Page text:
Cerium saves money to make drug precursor

Cerium saves money to make drug precursor

A gentle process discovered by chemists at Rice University could replace tough silver-based catalysis to create valuable fluoroketones, a precursor in drug design and manufacture. Credit: Renee Man / @ chemkitty

Save your money! It is better used for jewelry than as a catalyst for drugs.

Scientists at Rice University have developed a greatly simplified method of making fluoroketones, precursors for the design and manufacture of drugs that typically require a silver catalyst.

Rice chemist Julian West and graduate students Yen-Chu Lu and Helen Jordan introduced a process for the rapid and scalable synthesis of fluoroketones that were heretofore difficult and expensive to manufacture.

Their open access work covers the February 21 issue of the journal of the Royal Society of Chemistry ChemComm.

The lab’s new process replaces silver with cerium-based ceric ammonium nitrate (CAN), which produces functional precursors under mild conditions in about 30 minutes.

“We could make batches of it in a tub,” West said.

Cerium has shown such potential in other labs, and the fact that it is 800 times more abundant in the earth’s crust than silver made it of great interest to Rice’s team.

“Ketones are a bridge functional group in molecules that you can use to make different things, like anti-cancer compounds,” said West, who came to Rice in 2019 with funding from the Cancer Prevention and Research Institute of Texas and was named Forbes. 30 Under 30, science was a game changer last year.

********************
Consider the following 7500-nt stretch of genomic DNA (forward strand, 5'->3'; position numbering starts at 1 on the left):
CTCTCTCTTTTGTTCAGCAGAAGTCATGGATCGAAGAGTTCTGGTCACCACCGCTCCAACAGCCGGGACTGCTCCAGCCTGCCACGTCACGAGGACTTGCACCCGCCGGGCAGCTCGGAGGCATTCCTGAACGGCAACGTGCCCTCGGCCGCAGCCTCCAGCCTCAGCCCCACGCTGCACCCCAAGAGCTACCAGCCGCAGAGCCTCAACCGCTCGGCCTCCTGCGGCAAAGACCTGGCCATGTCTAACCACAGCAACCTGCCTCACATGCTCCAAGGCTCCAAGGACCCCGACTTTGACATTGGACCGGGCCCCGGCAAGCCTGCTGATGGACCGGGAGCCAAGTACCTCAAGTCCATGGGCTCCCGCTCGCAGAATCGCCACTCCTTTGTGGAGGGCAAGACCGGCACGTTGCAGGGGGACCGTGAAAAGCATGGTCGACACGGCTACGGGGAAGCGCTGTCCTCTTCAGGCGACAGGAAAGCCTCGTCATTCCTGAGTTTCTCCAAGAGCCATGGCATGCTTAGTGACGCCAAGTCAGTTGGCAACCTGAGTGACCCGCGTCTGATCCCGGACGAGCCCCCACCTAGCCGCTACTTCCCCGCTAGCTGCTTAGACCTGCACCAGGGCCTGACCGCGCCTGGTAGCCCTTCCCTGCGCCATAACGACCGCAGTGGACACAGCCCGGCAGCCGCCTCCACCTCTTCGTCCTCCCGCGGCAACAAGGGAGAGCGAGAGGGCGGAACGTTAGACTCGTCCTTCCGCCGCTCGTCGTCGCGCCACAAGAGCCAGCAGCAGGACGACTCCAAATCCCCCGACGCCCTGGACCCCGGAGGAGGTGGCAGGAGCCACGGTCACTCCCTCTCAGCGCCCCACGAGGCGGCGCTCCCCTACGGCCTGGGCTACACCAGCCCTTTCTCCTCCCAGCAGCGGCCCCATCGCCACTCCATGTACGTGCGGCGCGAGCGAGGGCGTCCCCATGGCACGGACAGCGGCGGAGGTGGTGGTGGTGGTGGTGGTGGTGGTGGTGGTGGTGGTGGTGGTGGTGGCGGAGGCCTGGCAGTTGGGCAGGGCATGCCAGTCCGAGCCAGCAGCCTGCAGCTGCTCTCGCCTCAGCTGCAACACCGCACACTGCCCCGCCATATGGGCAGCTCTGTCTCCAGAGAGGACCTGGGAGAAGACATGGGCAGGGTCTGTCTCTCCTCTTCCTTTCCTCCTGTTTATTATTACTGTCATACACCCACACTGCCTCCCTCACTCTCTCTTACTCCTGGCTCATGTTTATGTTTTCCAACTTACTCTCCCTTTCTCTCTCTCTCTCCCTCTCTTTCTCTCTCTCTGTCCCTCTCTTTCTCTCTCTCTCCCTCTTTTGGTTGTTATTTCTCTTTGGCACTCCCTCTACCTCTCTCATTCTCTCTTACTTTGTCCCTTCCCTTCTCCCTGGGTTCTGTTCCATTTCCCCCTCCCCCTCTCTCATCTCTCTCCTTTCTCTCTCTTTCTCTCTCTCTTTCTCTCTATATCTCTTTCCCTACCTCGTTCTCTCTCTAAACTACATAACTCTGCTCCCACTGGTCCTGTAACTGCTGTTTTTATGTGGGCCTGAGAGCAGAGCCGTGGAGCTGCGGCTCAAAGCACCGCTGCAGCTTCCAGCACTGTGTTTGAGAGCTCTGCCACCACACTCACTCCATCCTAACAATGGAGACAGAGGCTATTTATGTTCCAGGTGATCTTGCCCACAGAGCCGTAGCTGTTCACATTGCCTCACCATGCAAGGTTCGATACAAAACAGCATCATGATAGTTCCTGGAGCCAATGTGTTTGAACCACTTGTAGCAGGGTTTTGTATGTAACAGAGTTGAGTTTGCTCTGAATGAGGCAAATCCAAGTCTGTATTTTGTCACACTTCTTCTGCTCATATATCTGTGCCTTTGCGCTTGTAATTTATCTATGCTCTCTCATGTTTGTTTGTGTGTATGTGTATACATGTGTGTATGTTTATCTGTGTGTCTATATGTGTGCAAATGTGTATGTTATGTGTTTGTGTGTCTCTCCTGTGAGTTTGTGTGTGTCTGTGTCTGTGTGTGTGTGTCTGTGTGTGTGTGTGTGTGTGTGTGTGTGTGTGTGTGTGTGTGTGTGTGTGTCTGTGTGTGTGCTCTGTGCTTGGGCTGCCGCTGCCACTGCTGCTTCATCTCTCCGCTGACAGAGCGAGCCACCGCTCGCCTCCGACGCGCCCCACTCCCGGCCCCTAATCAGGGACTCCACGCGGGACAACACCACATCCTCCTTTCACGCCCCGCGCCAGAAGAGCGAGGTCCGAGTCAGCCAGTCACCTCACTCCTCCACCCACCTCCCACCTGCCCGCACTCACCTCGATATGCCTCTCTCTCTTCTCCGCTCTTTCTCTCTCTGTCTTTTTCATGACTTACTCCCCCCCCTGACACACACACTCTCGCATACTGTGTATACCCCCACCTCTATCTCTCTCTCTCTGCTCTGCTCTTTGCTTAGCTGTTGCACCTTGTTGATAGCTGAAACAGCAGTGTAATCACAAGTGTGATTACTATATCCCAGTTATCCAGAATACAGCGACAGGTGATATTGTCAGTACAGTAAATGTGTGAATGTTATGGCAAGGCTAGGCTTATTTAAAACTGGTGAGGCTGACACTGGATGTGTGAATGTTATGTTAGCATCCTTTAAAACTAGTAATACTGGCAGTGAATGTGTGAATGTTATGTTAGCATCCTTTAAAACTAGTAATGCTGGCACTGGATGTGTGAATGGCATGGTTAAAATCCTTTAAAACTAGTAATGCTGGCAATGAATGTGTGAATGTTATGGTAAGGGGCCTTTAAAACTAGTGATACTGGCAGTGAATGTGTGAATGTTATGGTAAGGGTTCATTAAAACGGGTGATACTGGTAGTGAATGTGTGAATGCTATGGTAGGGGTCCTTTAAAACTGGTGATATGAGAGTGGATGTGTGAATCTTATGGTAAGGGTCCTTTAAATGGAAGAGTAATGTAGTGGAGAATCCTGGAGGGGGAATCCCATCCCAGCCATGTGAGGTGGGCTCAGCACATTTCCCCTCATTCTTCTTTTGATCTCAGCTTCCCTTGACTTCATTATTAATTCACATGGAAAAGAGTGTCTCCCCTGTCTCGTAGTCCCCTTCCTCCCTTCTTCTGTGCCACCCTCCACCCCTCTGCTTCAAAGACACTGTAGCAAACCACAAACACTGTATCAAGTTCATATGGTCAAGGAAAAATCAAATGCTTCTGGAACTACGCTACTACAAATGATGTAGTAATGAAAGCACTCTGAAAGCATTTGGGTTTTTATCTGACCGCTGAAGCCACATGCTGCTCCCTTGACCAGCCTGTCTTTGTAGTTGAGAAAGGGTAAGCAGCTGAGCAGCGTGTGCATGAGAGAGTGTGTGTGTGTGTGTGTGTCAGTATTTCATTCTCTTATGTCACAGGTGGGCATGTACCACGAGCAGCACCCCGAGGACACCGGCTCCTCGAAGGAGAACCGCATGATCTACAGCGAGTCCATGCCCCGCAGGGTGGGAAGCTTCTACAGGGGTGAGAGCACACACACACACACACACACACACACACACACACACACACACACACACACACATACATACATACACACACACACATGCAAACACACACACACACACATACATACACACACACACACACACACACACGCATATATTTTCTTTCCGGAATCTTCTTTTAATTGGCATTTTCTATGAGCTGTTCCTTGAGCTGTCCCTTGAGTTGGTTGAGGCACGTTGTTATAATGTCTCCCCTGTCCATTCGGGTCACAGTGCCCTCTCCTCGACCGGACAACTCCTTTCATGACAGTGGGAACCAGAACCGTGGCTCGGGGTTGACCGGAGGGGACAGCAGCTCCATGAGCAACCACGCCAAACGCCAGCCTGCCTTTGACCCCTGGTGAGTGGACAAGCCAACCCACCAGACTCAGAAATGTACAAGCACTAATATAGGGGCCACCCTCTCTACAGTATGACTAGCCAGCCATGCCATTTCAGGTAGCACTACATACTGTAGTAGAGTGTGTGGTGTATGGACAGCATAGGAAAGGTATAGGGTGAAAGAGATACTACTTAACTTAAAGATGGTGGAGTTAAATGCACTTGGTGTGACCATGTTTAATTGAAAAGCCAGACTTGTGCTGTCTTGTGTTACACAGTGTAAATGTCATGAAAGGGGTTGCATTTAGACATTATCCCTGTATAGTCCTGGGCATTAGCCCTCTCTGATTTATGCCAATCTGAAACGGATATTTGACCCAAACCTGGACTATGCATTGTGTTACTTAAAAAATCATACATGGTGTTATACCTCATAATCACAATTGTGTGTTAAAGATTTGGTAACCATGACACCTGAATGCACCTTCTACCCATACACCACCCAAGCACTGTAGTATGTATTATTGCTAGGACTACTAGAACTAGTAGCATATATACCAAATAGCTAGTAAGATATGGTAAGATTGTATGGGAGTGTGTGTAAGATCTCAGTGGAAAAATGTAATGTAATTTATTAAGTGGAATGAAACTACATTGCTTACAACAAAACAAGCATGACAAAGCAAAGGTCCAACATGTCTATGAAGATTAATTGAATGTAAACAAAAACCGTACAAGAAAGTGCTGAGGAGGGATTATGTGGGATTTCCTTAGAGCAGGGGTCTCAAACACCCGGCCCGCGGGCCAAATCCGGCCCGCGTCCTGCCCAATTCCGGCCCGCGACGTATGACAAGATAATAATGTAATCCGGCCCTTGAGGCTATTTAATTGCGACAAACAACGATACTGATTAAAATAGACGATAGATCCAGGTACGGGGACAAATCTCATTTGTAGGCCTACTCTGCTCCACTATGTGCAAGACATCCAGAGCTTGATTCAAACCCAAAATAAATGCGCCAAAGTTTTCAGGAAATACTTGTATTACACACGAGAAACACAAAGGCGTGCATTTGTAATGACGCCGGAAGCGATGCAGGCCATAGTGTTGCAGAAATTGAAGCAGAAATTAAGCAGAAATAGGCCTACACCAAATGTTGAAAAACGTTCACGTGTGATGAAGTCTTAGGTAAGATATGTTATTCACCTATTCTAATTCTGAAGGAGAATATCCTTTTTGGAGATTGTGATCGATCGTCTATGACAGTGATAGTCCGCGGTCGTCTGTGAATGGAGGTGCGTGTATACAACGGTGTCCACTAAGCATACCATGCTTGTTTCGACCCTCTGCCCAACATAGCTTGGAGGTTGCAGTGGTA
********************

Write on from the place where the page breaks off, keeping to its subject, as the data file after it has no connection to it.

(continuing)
“They’re a great starting point for turning into an alkene or an aromatic ring,” he said. “The important part of this article is that we are incorporating fluorine into these fragments. Fluoride is an interesting element and quite abundant, but it is hardly used in biology.

“Fluorine has extreme properties – it’s incredibly electronegative, so it holds back its electrons,” West said. “This makes it difficult for enzymes in biological processes to process them into pharmaceuticals like anticancer molecules.”

Hydrogen atoms in drug molecules are easy for the liver to process, but replacing them with fluorine “is like shielding in this position,” he said. “It helps the drugs last much longer in the body, so you don’t have to take that much. This is desirable for chemotherapy.” He noted that atorvastatin (aka Lipitor), one of the most commonly prescribed drugs in the United States, contains fluoride for the same purpose.

“We want to put fluorine in specific places on the molecule where we know it will make a difference, and this ketone functional group allows us to do that,” West said. “People use a silver catalyst, but the process requires a lot of money, it takes a long time at high temperatures, and it has to be done under a carefully controlled nitrogen or argon atmosphere.

“Our process is cheap bucket chemistry, and we believe the reaction takes about five minutes,” he said. “But we’re leaving it for 30, just to be safe.”

The process is highly scalable. “When Yen-Chu tripled the original recipe, he got exactly the same result,” West said. “It’s rare in these kinds of reactions.”

Team discovers light-driven catalyst olefins for drug and agrochemicals

More information:
Yen-Chu Lu et al, Rapid and Scalable Synthesis of Fluoroketones Via C-C Bond Cleavage Mediated by Cerium, Chemical communications (2021). DOI: 10.1039 / D0CC08183C

Provided by Rice University

Quote: Cerium is saving money to make precursor drug (2021, February 26) retrieved February 26, 2021 from https://phys.org/news/2021-02-cerium-sidelines-silver-drug-precursor. html

This document is subject to copyright. Other than fair use for private study or research purposes, no part may be reproduced without written permission. The content is provided for information only.